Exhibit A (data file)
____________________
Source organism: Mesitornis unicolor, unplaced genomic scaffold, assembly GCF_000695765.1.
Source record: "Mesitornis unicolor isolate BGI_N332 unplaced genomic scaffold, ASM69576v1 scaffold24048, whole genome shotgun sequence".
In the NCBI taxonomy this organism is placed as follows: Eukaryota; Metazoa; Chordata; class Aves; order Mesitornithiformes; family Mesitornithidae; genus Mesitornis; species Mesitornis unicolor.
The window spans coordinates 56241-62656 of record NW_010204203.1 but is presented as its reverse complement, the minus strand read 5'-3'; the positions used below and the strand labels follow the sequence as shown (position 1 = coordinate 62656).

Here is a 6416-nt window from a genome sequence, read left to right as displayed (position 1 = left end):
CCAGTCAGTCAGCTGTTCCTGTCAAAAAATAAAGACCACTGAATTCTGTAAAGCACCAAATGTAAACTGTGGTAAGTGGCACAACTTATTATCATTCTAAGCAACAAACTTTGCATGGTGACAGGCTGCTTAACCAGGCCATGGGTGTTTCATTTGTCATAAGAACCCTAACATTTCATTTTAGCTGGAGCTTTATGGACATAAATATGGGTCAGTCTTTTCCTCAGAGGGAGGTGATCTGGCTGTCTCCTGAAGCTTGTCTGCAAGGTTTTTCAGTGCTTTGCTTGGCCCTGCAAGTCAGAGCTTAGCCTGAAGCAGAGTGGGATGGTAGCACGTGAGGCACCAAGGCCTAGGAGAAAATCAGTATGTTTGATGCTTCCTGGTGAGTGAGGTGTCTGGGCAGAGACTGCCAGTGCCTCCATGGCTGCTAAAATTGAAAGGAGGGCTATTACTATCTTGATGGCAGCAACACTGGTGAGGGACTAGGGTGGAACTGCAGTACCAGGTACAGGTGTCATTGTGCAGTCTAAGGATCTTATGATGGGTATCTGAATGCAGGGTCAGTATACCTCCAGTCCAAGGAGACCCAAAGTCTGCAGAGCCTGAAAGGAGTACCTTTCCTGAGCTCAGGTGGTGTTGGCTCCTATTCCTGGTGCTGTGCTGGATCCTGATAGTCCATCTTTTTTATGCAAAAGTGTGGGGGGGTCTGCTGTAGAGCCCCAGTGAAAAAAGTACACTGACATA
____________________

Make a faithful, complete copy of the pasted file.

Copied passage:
Source organism: Mesitornis unicolor, unplaced genomic scaffold, assembly GCF_000695765.1.
Source record: "Mesitornis unicolor isolate BGI_N332 unplaced genomic scaffold, ASM69576v1 scaffold24048, whole genome shotgun sequence".
In the NCBI taxonomy this organism is placed as follows: Eukaryota; Metazoa; Chordata; class Aves; order Mesitornithiformes; family Mesitornithidae; genus Mesitornis; species Mesitornis unicolor.
The window spans coordinates 56241-62656 of record NW_010204203.1 but is presented as its reverse complement, the minus strand read 5'-3'; the positions used below and the strand labels follow the sequence as shown (position 1 = coordinate 62656).

Here is a 6416-nt window from a genome sequence, read left to right as displayed (position 1 = left end):
CCAGTCAGTCAGCTGTTCCTGTCAAAAAATAAAGACCACTGAATTCTGTAAAGCACCAAATGTAAACTGTGGTAAGTGGCACAACTTATTATCATTCTAAGCAACAAACTTTGCATGGTGACAGGCTGCTTAACCAGGCCATGGGTGTTTCATTTGTCATAAGAACCCTAACATTTCATTTTAGCTGGAGCTTTATGGACATAAATATGGGTCAGTCTTTTCCTCAGAGGGAGGTGATCTGGCTGTCTCCTGAAGCTTGTCTGCAAGGTTTTTCAGTGCTTTGCTTGGCCCTGCAAGTCAGAGCTTAGCCTGAAGCAGAGTGGGATGGTAGCACGTGAGGCACCAAGGCCTAGGAGAAAATCAGTATGTTTGATGCTTCCTGGTGAGTGAGGTGTCTGGGCAGAGACTGCCAGTGCCTCCATGGCTGCTAAAATTGAAAGGAGGGCTATTACTATCTTGATGGCAGCAACACTGGTGAGGGACTAGGGTGGAACTGCAGTACCAGGTACAGGTGTCATTGTGCAGTCTAAGGATCTTATGATGGGTATCTGAATGCAGGGTCAGTATACCTCCAGTCCAAGGAGACCCAAAGTCTGCAGAGCCTGAAAGGAGTACCTTTCCTGAGCTCAGGTGGTGTTGGCTCCTATTCCTGGTGCTGTGCTGGATCCTGATAGTCCATCTTTTTTATGCAAAAGTGTGGGGGGGTCTGCTGTAGAGCCCCAGTGAAAAAAGTACACTGACATA